Personal Finance

Tax Corner: 'Nudge' letters explained and why HMRC may have sent you one

A nudge letter is not notice of a tax investigation, but is sent by HMRC to 'persons of significant control' where it believes there is an issue over a tax return.
A nudge letter is not notice of a tax investigation, but is sent by HMRC to 'persons of significant control' where it believes there is an issue over a tax return. A nudge letter is not notice of a tax investigation, but is sent by HMRC to 'persons of significant control' where it believes there is an issue over a tax return.

QUESTION: I have received a strange letter from HMRC referring to 'persons of significant control' and asking various questions about my 2021/22 tax return. Is this a tax investigation notice?

ANSWER: This letter is referred to as a ‘nudge’ letter. It is not notice of a tax investigation and it has been issued because HMRC has identified you as a 'person of significant control' (PSC), who has either not completed a tax return, or who has completed a tax return in 2021/22, but whose income is less that they would expect from someone holding a PSC position within a company.

HMRC started to use the internet in 2011 to cross check various databases against its database of taxpayers.

For example, if you sold commercial property on 1 June 2021 for £500k, the buyer will have submitted a stamp duty return before the end of July 2021 and have paid the stamp duty.

This return will detail the seller. If you do not return a capital disposal in your 2021/22 tax return by 31 January 2023 then expect a tax enquiry because the HMRC computer now cross matches stamp duty returns with corporate and personal tax returns.

Similarly, if you file company accounts with a turnover of £300k but are not VAT registered (because your business activity is VAT exempt – e.g., healthcare) then you may also receive a letter inquiring why the company is not VAT registered.

There are flaws in this cross checking and this VAT example highlights an instance where HMRC are using a blunt instrument in the search for non-conformity with the tax system.

The 'nudge' process was extended into the company registry database in November 2022 when HMRC sent one of two ‘nudge’ letters to over 2,000 persons of significant control or PSC’s.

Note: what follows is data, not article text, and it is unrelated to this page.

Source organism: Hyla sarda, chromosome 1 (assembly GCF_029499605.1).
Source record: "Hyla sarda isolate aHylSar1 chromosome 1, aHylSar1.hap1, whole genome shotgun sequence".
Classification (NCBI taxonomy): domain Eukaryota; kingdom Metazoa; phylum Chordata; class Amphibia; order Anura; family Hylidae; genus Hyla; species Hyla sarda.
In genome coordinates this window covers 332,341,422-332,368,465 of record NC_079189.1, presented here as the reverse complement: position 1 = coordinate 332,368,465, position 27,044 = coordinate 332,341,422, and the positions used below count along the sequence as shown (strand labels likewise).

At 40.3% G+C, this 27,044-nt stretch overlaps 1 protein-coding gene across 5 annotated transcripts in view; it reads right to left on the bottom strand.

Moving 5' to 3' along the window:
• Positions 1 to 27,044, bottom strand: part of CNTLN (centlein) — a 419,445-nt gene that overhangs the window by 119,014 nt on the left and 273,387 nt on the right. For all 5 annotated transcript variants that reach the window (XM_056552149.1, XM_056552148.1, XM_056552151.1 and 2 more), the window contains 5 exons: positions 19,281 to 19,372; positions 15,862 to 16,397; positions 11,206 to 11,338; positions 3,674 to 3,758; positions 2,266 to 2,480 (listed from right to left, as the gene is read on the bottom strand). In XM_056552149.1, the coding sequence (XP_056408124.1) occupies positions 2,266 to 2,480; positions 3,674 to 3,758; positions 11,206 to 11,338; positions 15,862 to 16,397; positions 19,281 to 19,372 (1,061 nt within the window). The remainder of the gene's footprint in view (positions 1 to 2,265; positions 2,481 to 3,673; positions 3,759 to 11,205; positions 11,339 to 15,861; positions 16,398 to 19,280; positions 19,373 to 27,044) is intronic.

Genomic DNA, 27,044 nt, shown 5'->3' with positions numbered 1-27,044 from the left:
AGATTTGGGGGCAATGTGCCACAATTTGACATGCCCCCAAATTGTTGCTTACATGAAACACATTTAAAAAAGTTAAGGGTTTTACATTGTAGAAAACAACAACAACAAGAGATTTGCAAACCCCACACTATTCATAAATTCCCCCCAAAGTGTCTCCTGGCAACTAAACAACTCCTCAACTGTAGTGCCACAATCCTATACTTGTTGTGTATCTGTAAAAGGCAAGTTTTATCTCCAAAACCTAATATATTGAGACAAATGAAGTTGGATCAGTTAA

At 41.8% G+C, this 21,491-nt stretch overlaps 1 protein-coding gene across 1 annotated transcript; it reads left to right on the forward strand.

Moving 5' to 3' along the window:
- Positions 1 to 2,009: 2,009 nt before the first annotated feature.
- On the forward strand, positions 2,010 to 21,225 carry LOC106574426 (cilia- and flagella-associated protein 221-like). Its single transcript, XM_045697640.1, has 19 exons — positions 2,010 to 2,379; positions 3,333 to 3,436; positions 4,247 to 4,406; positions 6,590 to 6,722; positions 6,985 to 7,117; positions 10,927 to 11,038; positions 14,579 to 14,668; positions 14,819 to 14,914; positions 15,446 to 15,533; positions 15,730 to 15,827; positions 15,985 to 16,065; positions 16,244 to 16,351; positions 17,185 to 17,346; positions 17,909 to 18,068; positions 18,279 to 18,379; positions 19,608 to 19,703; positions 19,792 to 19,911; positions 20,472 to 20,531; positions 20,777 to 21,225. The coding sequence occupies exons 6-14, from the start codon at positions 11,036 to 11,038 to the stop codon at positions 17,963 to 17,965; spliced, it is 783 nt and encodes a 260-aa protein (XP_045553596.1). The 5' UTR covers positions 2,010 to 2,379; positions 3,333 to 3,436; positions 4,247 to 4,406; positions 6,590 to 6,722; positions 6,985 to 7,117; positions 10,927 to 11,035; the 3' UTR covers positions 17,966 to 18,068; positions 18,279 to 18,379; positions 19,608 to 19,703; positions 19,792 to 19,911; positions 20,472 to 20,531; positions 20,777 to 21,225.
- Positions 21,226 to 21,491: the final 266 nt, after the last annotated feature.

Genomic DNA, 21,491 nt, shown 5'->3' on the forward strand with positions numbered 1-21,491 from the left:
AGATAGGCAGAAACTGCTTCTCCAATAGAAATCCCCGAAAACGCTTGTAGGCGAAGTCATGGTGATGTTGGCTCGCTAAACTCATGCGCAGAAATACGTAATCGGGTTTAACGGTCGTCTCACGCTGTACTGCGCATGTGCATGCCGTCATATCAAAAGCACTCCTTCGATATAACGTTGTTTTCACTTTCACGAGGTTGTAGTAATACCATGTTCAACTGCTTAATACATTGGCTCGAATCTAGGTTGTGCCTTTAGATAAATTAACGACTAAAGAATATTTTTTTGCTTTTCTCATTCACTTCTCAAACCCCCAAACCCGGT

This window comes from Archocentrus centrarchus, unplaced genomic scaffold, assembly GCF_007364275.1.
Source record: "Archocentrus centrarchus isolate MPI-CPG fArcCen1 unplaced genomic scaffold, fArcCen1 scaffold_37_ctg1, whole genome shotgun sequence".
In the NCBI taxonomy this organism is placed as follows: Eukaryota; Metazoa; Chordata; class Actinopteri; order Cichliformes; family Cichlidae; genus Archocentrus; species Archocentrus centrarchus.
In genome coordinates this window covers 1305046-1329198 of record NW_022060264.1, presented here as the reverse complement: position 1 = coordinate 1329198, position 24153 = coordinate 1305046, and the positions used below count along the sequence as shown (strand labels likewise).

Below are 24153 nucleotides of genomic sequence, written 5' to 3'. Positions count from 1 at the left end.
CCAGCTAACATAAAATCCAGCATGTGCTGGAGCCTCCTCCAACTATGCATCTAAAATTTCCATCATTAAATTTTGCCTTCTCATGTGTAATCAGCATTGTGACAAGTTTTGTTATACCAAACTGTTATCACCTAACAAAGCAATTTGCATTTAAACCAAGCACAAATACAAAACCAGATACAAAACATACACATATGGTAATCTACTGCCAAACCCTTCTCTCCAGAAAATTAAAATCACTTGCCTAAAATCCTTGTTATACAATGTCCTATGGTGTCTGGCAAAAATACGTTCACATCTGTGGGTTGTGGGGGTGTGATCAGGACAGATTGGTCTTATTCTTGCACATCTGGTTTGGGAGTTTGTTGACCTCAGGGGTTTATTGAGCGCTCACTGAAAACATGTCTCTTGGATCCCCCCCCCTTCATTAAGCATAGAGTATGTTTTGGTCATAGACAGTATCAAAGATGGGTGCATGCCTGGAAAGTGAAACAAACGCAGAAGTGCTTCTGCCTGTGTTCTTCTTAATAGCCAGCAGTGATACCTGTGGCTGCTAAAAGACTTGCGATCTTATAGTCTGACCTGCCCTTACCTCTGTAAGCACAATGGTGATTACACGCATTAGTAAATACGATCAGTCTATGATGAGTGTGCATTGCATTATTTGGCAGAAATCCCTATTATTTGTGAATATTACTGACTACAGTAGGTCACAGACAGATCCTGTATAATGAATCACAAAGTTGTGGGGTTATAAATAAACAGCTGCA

A PSC is an individual who:

• Holds (directly or indirectly) more than 25 per cent of the shares or voting rights in a company; or

• has the right to appoint or remove most of the directors of a company; or

• has significant influence or control over the company.

The nudge letters have been issued to PSC’s who either have not submitted a self-assessment tax return or who have submitted a return however returned income under £100,000 in the return.

The arbitrary selection of a £100k income number is unexplained however it is believed that HMRC has sent the letters to PSC’s who have returned income at a level lower that is expected given their PSC status.

Ironically many owner managed companies typically keep director’s remuneration below £100k to avoid the loss of their personal allowance when income exceeds £100k a point which has probably not been considered by HMRC in their project.

The nudge letter asks the taxpayer to check their 2021/22 tax return for any benefits or gains which should have been declared and lists examples such as the disposal of assets or shares.

If a correction to the tax return is required, HMRC are asking for correction by 18 August 2023, however strictly you have until 31 January 2024 to amend your 2021/22 tax return.

In typical ‘nudge’ fashion the letter does not accuse the taxpayer of having done anything wrong however an ominous paragraph states.

“We may find errors that you should have corrected after receiving this letter but did not. If so, we may open a compliance check and investigate. This may mean that you have more tax to pay. We may also charge you a penalty.”

PSC’s who have not filed a 21/22 tax return will receive this letter and are recommended to use the self-assessment tool on the website to help them decide if they need to register for self-assessment and submit a return for 2021/22.

Historically all company directors had to submit SA tax returns, even if they only earned a small amount of income. Now however a taxpayer is asked to complete a return if their dividend income is more than £10,000. For this category of nudge letter recipients, HMRC urges the PSC to register for self-assessment and file a return.

If you use an accountant to file your return you should send them the letter for their comment.

Paddy Harty ( is private client partner at FPM Accountants Ltd ( The advice in this column is specific to the facts surrounding the question posed. Neither the Irish News nor the contributors accept any liability for any direct or indirect loss arising from any reliance placed on replies